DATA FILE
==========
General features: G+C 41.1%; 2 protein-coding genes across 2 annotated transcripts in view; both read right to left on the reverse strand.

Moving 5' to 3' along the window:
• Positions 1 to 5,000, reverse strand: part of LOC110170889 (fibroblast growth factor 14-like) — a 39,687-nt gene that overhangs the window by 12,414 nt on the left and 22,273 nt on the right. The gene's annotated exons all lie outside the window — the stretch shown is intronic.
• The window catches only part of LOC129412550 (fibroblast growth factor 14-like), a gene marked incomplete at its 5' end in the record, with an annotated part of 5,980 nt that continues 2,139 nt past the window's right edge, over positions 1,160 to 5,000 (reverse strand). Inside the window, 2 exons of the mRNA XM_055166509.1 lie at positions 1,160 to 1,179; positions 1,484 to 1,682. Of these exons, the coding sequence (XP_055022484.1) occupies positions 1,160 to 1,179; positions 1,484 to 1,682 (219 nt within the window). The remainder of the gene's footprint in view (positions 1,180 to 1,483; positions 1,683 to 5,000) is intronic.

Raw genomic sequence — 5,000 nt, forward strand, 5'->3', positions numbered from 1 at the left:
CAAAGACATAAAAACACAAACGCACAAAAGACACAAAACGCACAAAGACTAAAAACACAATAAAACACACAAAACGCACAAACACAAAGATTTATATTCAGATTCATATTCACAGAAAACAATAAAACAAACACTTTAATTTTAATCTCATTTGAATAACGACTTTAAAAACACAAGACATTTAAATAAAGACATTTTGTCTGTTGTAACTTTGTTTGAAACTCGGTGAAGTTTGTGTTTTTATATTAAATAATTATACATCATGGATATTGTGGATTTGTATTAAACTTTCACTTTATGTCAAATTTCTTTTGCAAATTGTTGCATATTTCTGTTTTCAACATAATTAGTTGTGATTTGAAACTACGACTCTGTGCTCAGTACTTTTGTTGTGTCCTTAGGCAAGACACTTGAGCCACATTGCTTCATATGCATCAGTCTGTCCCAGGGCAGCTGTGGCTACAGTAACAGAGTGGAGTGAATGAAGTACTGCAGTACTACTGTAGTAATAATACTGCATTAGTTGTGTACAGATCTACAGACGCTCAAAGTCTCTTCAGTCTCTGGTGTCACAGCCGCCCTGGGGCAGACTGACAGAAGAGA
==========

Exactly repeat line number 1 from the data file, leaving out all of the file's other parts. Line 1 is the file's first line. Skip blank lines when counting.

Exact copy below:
General features: G+C 41.1%; 2 protein-coding genes across 2 annotated transcripts in view; both read right to left on the reverse strand.